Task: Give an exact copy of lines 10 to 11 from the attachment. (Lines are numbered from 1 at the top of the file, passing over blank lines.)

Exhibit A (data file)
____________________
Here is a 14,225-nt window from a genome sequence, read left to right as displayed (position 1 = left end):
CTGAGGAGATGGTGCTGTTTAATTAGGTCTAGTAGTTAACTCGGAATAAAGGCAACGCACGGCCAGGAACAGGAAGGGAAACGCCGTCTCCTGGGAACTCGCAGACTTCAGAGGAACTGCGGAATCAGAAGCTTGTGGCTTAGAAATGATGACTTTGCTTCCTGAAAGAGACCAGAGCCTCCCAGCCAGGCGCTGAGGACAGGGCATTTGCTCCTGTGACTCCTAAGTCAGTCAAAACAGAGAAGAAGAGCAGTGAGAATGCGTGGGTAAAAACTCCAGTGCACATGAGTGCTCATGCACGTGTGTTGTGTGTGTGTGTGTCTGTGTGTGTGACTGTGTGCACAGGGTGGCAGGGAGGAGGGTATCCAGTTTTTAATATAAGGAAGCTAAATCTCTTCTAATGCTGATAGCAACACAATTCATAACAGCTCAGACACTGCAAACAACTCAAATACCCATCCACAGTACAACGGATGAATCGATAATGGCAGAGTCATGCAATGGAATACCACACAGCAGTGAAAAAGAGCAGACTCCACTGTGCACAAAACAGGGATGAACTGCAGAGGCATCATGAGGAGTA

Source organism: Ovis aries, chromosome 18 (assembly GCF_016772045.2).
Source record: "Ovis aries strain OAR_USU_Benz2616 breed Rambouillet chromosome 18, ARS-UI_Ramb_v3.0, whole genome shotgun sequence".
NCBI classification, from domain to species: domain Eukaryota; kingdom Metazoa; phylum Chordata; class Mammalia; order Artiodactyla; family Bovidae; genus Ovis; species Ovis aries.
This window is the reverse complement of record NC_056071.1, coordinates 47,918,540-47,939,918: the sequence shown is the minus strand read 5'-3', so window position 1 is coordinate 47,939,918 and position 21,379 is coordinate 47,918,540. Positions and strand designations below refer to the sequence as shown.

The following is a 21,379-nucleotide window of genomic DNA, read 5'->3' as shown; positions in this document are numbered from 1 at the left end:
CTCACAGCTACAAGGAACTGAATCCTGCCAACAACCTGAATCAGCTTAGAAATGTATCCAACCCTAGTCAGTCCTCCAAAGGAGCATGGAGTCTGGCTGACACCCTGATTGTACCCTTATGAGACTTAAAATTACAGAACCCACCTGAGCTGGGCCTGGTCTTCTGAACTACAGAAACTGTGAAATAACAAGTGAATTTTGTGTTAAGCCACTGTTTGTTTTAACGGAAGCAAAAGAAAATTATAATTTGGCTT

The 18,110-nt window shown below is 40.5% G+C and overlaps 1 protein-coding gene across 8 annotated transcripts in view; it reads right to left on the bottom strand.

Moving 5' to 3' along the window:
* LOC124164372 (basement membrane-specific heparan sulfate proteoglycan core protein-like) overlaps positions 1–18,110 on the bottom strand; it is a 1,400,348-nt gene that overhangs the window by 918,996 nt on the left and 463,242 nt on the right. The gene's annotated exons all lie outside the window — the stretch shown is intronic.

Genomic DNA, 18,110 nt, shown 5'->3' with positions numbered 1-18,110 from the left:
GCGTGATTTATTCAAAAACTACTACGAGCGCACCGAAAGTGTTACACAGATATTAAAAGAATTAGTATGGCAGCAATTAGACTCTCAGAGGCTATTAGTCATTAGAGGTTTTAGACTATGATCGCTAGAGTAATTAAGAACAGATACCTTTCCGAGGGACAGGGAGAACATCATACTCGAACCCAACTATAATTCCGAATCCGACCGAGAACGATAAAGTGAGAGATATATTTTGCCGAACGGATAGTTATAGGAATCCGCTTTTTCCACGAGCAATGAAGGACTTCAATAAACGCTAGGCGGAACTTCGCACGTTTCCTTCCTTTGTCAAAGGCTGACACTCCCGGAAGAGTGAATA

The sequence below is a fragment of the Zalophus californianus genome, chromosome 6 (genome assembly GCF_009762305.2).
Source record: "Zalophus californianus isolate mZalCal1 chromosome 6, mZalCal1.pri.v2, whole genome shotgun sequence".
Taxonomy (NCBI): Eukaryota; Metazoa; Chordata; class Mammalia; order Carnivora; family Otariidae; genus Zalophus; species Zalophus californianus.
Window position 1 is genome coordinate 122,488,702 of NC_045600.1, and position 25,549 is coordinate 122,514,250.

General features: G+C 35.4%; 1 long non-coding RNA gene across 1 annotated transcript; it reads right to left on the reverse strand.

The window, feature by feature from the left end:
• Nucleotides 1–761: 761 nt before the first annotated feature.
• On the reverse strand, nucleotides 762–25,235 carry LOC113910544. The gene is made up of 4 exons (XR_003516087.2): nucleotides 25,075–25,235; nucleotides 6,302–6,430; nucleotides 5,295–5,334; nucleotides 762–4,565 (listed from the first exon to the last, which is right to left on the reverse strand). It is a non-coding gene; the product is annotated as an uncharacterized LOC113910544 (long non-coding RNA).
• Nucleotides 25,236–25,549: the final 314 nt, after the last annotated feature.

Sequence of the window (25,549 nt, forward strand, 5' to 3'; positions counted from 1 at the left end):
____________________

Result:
Moving 5' to 3' along the window:
* LOC124164372 (basement membrane-specific heparan sulfate proteoglycan core protein-like) overlaps positions 1–18,110 on the bottom strand; it is a 1,400,348-nt gene that overhangs the window by 918,996 nt on the left and 463,242 nt on the right. The gene's annotated exons all lie outside the window — the stretch shown is intronic.